To most good Vishnuites, and to most Hindus, the Bhagavad Gita is what the New Testament is to good Christians. It is their chief devotional book, and has been for centuries the principal source of religious inspiretion for many millions of Indian. In this two-volume edition, Volume I contains on facing pages a transliteration of original Sanskirt and the autor's close translation. Volume II is Mr. Edgerton's interpretation in which he makes clear the historical setting of the poem and analyzes its influence on later literature and its place in Indian philosophy. Sir Edwin Arnold's beautiful translation, The Song Celestial, is also includes in the second volume. Mr. Edgerton is the author of many books and articles in the fields of Egyptology and Oriental languages and literature. He is an editor of the American Journal of Semitic Languages and Literature.
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As a revelation of divine incarnation and an attempt to harmonize the rival spiritual paths of action, knowledge and devotion, the Sanskrit poem Bhagavad Gita, "Song of the Lord," itself incarnates all that is typically Hindu. Probably the most revered scripture outside the sacred vedas themselves, and certainly more influential than the latter in popular Hindu piety, the Gita--a self-contained fraction of the vast epic Mahabharata--has been translated innumerable times into many languages east and west....Edgerton's translation remains a solid piece of scholarship which no serious student of the Gita can afford to ignore. The same can be said of his chapters analyzing the historical setting and doctrinal content of the poem, which still constitute one of the best overall studies of the "Gita" ever published. -- Peter Moore "Times Higher Education Supplement"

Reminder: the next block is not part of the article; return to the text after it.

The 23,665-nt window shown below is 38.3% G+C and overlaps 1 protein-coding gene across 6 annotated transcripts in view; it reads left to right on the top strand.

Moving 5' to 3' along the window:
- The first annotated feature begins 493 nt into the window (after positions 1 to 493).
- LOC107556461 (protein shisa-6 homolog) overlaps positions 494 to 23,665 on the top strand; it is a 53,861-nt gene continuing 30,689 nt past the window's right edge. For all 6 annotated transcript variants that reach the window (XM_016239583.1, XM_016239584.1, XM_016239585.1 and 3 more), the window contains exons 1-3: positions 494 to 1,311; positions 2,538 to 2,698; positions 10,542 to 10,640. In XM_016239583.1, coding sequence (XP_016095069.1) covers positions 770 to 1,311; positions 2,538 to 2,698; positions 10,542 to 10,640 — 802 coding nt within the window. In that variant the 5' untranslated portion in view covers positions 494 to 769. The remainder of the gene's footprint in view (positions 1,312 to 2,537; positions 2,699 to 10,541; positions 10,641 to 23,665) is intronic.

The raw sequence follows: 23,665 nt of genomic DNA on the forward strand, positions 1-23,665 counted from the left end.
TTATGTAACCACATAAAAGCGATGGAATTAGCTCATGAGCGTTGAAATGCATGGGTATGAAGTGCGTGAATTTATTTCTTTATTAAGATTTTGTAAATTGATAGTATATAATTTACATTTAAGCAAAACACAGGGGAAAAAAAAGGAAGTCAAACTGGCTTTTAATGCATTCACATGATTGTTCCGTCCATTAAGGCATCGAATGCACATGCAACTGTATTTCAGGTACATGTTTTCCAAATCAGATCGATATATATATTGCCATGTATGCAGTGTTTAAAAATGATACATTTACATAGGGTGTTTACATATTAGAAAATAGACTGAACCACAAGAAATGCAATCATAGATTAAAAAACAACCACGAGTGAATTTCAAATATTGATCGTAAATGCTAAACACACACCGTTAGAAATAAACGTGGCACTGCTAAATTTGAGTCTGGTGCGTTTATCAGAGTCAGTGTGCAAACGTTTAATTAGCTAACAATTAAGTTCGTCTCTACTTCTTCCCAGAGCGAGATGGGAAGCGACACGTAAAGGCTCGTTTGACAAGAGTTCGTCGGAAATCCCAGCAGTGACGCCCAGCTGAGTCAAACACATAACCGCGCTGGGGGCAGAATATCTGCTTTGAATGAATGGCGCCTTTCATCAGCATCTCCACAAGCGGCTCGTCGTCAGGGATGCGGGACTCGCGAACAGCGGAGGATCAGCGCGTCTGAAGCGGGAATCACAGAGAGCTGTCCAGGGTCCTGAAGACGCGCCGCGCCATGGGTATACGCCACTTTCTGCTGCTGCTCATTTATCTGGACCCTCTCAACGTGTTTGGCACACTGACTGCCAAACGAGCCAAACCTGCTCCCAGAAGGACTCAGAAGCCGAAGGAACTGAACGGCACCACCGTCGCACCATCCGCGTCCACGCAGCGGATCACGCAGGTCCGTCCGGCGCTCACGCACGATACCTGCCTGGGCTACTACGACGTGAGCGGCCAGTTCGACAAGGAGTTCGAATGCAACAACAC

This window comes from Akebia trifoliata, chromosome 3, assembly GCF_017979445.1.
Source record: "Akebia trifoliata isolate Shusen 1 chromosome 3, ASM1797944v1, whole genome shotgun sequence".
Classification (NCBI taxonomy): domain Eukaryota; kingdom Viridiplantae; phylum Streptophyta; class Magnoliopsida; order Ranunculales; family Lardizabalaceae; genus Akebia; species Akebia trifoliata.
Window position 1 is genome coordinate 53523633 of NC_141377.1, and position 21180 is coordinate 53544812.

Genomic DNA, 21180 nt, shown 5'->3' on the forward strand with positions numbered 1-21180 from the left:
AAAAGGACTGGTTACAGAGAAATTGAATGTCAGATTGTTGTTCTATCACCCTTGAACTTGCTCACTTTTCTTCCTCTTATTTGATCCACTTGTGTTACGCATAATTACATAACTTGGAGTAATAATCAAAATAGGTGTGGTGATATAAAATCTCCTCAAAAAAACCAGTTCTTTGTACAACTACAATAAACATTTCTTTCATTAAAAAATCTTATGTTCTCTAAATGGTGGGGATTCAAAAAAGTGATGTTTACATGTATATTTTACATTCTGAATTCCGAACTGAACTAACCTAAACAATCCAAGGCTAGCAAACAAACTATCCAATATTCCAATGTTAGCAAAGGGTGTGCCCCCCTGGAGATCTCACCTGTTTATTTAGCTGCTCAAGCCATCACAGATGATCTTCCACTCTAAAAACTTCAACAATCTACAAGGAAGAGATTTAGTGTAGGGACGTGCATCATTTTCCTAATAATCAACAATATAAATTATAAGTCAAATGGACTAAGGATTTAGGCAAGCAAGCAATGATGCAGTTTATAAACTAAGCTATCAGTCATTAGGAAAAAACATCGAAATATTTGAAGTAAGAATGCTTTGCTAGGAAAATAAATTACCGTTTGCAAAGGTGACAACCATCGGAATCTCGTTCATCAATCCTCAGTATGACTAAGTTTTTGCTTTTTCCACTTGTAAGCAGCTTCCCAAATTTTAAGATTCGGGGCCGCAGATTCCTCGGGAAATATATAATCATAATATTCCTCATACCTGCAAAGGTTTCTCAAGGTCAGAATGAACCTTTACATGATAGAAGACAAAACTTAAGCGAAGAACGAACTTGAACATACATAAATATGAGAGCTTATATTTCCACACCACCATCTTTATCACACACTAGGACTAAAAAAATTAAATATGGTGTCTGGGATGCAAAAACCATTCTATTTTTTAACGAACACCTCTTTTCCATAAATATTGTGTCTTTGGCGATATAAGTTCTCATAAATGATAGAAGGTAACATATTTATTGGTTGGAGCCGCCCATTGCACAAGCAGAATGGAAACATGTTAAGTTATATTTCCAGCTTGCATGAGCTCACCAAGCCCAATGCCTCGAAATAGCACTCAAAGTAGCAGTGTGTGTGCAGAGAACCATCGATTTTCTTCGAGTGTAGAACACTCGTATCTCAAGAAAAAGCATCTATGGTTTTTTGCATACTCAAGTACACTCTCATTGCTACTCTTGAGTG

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Book Description Joanna Cotler Books, 1965. Paperback. Book Condition: New. book. Bookseller Inventory # 61301159